Principle Of Iodine Test For Starch
The starch-iodide complex as charge is transferred between the starch and iodide ions (tri-iodide or pentaiodide). The transfer of the charge between the starch and the iodide ion changes the spacing between energy levels/orbitals. This change results in the starch-iodide complex absorbing light at different wavelength resulting in an intense color (blue black).
The intensity of the color decreases with increasing temperature and with the presence of water-miscible organic solvents such as ethanol. The test cannot be performed at very low PH due to the hydrolysis of the starch under these conditions.
Iodine test is used to test for the presence of starch in any given food sample. The test can be performed for both the liquid and solid food samples.
Reagents And Apparatus
- Test substance: This could be a food sample, a plant extract, or any other material you suspect contains starch.
- Iodine solution: You can buy iodine solution at a pharmacy or chemical supply store. It is usually a solution of iodine and potassium iodide (KI) in water, and it appears brownish in color.
- Pipette or dropper: To accurately measure and transfer the iodine solution.
- Test tubes or small containers: To hold the test substance and iodine solution.
- Bunsen burner or hot plate (optional): If you are testing a solid substance like a potato slice, you may need heat to help release the starch for the test.
Iodine Test Procedure
- If you are testing a solid substance, such as a piece of potato or bread, you should start by creating a starch solution. To do this, cut or grind the solid material into small pieces and mix it with a small amount of distilled water. Heat the mixture slightly to help dissolve any starch. Alternatively, you can use a liquid substance, like a plant extract or a food sample, without the need for additional preparation.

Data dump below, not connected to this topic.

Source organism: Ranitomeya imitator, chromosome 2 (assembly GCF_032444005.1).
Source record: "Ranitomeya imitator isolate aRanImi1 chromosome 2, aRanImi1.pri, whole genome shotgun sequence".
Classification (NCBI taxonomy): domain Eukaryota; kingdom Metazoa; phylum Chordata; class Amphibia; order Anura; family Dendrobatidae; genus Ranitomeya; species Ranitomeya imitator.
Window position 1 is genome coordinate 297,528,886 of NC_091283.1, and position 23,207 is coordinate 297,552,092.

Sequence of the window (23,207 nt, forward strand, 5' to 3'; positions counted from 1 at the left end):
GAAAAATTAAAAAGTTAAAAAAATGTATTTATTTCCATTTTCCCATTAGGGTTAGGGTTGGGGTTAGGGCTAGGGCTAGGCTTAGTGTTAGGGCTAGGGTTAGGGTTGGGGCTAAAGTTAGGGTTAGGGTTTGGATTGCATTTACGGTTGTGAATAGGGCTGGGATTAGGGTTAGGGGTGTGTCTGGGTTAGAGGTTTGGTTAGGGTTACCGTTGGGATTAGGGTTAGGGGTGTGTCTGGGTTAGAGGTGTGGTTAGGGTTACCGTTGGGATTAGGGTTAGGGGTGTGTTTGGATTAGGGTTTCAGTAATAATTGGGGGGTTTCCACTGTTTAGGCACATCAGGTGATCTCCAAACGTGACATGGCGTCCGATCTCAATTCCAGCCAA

- Transfer a small amount of the test substance (solid or liquid) into a test tube or a small container.
- Using a pipette or dropper, add a few drops of iodine solution to the test substance. It’s important to add the iodine solution in small increments to avoid excessive contamination of the solution.
- Observe the color change in the mixture.
- Record your observations, including the color change and any other relevant details.
- If you want to confirm the absence of starch, you can perform a control test by adding a few drops of iodine solution to a separate container with a known starch-free substance (e.g., distilled water) as a comparison.
- Use test-tube holder for holding the test tubes and keep the mouth of the test tube away from yourself while heating.
- Use dry-clean test tubes
- Do not use too much of iodine
- Positive Result: The color of the solution changes to blue-black on addition of iodine. This indicates that starch is present in the solution.
- Negative Result: No observable color change on addition of iodine solution. This indicates that starch is absent in the solution.
Limitation of Iodine Test
- The iodine test is primarily specific to starch. It may not detect other polysaccharides or carbohydrates with different structures, such as glycogen or cellulose. Therefore, it’s essential to recognize that a positive iodine test indicates the presence of starch but not necessarily other types of carbohydrates.
- The iodine test can detect the presence of starch but may not be highly sensitive in identifying trace amounts. It’s more suited for qualitative analysis (presence or absence) than for quantitative measurements.
- Certain substances, like some dextrins and glycogen, may also produce a positive iodine test because they have similar structures to starch. In some cases, this can lead to false-positive results.
- The color change reaction with iodine solution may take some time to develop fully. It’s important to allow sufficient time for the reaction to occur before interpreting the results accurately.
- Substances in the test sample that can react with iodine or the iodine solution itself can interfere with the test results. This can lead to inaccurate readings. Therefore, it’s important to use distilled water and clean containers to minimize interference.
- The temperature at which the test is conducted can influence the results. Higher temperatures may accelerate the reaction, but extreme heat can denature the starch and affect the outcome.
- The iodine test provides limited information about the type or source of starch present. It cannot differentiate between starch from different plant sources, for example.